Your hair can do some pretty funny things if you don’t style or cut it the right way. Avoid awkward ‘dos by deploying the right tools and styles, which can whip even the wildest of manes into line — so long as you’re aware of what you’re dealing with. Here are three common hair quirks and how to fix them.
Quirk #1: Widow’s peak
When you think of a widow’s peak, you might think of either Eddie Munster or Speaker of the House Paul Ryan — who is rocking one serious widow’s peak. The widow’s peak occurs when the hairline begins to recede on either side. Similar to male-pattern baldness, the peak is unavoidable for some men, but can be corrected by expensive hair transplant procedures or oral drugs like propecia — it’s much easier (and cheaper) to deal with it by simply styling your hair in a way that hides or complements it.
How to fix it
With the right cut and styling, it’s possible to make the widow’s peak disappear. “Jude Law has a widow’s peak, but you’d never think it,” says Elle Medico, men’s stylist at Paul Labrecque Salon in New York City to Esquire, “He manages it by going long on the top, brushing it forward, and keeping it parted.” Medico warns not to part your widowed hair in the middle the way Ryan does, because it will just add to the problem. Also, no buzz cuts allowed because it will only pronounce it, and be sure to keep your hair at least two inches long on top; the sides you can keep long or short. Another great trick? Fix your point by going short on the sides and long on the top, then give it a messy, spiky look with some pomade. If it’s worked for Leo DiCaprio, then it will work for you — the whole thing draws the eye away from your peak to the top of your follicles.
Quirk #2: The side part
If you’ve been paying attention to the hair trends, then you know the side part is a very do-able and advisable style to rock. It’s a great, dapper touch to add to a smart-casual ensemble, but be aware: It can easily be fouled up.
How to fix it
First things first: You need the right hair cut for a side part. Brooklyn-based stylist Nick Arrojo tells Men’s Health that you should ask your barber for a classic, graduated shape with short sides. This cut will contrast the longer, heavier top section, which allows for versatility when you’re styling at home. “By keeping the back and sides short, you retain a strong masculine shape,” Arrojo says. “The length on top will allow for classically sleek or loose and textured styling.”
Next is figuring out the the right place to part. Arrojo recommends that you keep it as close to the ear as possible, approximately where the side part of your head transitions to the crown. “Low parts create a square shape, which looks great on everyone,” Arrojo says. Once you’ve nailed the part, make sure to hold it in place with some styling gel.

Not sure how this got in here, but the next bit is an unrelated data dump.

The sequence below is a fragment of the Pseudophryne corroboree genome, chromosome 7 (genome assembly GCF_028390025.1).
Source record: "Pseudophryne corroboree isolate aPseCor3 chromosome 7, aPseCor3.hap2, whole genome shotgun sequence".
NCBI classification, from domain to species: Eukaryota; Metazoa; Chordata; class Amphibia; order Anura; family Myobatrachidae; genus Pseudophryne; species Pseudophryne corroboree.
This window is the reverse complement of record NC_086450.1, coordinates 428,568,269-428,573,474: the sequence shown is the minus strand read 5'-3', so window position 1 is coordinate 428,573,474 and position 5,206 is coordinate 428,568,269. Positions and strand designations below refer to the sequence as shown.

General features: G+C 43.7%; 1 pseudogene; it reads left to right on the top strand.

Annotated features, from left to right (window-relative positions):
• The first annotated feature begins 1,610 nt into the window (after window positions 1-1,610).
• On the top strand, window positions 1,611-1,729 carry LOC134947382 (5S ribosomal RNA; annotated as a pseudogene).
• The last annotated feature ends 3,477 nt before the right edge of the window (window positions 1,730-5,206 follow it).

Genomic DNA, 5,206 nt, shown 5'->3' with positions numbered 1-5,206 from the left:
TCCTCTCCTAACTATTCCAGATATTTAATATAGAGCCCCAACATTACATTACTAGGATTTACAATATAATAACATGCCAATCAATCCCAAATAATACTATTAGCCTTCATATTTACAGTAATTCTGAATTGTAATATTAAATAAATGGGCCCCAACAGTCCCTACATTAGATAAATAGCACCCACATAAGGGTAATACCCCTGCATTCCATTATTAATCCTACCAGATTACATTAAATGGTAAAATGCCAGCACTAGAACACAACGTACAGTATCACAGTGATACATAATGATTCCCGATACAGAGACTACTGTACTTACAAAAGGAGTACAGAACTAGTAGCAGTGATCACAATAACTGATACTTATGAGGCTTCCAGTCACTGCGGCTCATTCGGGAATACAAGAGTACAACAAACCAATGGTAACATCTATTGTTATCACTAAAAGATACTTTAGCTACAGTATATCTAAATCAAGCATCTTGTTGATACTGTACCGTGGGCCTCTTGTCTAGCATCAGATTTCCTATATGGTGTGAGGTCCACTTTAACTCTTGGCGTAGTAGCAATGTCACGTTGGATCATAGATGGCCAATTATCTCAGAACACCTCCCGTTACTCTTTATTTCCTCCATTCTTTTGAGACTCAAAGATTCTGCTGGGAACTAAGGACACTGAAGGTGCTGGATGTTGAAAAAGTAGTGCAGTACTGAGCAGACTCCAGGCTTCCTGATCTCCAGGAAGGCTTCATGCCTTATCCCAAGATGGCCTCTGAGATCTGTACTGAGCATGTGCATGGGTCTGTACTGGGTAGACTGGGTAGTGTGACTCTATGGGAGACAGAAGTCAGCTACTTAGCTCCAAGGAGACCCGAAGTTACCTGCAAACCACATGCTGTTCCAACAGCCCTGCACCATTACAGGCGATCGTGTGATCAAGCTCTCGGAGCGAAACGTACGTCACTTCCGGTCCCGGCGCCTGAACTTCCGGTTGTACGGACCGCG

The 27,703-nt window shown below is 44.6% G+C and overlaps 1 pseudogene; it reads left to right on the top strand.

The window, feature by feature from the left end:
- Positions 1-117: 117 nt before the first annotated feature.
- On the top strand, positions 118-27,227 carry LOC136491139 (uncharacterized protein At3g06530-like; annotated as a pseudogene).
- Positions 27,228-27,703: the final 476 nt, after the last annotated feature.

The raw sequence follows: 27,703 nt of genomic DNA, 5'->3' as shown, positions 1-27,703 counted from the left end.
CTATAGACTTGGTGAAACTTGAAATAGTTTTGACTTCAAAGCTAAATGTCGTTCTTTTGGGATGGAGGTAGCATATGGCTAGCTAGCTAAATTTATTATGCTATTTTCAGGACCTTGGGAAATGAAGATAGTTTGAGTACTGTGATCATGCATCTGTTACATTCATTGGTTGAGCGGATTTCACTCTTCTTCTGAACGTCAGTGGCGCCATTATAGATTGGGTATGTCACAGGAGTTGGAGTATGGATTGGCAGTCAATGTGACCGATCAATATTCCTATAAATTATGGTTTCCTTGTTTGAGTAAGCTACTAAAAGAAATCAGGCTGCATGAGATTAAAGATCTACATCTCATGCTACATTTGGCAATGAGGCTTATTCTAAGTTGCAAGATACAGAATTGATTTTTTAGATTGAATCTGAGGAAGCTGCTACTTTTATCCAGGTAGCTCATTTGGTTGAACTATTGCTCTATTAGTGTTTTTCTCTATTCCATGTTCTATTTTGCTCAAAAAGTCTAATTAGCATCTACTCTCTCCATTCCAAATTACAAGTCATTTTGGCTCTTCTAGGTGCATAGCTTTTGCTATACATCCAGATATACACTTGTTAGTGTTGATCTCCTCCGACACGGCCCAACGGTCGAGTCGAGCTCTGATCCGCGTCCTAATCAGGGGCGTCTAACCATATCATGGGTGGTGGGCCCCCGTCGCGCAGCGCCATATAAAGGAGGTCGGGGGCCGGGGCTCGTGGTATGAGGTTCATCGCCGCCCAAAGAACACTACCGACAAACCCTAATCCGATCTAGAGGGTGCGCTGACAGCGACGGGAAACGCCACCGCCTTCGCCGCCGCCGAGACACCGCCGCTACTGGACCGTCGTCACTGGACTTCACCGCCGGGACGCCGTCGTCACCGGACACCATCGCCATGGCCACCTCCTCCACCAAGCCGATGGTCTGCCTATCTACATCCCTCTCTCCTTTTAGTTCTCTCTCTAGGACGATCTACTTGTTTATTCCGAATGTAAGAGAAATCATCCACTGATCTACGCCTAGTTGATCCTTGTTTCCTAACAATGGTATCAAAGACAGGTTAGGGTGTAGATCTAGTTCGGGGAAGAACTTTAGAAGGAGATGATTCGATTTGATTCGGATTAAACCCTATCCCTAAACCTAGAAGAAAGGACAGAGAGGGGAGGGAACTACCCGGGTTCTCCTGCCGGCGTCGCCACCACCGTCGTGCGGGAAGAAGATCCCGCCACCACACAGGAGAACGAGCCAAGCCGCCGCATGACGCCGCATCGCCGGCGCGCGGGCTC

Quirk #3: Cowlicks
A cowlick is an annoying little sprig of hair that grows in a different direction from the other hair on your head. They’re most common at the crown, but can appear anywhere on your head where the growth direction forms a spiral pattern and can stick up when everything else lies flat. Often, men can have more than one cowlick. Got that annoying tuft sticking up? The easiest solution might be to buzz it all off, but there’s no need to take it to that extreme.
How to fix it
Slicking on a lot of product is not going to help, so your best bet is choosing the right hairstyle to embrace the natural direction of your hair. If your cowlick is at the crown (at the top and back of your head) you may find that your hair sticks up if not cut properly. You’ll either need to grow your hair long enough so the weight of it holds it down, or cut it short enough so that it doesn’t stick up in the first place (again, this does not mean you should buzz it off).
Examining the direction of your hair growth is essential, because a cowlick will often pop up as a result of trying to style your hair against the growth pattern and a simple brush in the opposite direction can fix the problem. If your cowlick appears in the front of your head or at the neckline a classic taper or a shorter textured haircut can help to minimize the problem. However, fixing a cowlick — no matter where it is — takes a great haircut so you’re going to need to consult your barber on this one, because each man’s situation varies. Ask your barber or stylist to cut your hair dry, so you’ll be able to see how your hair will look without the weight of water holding it down.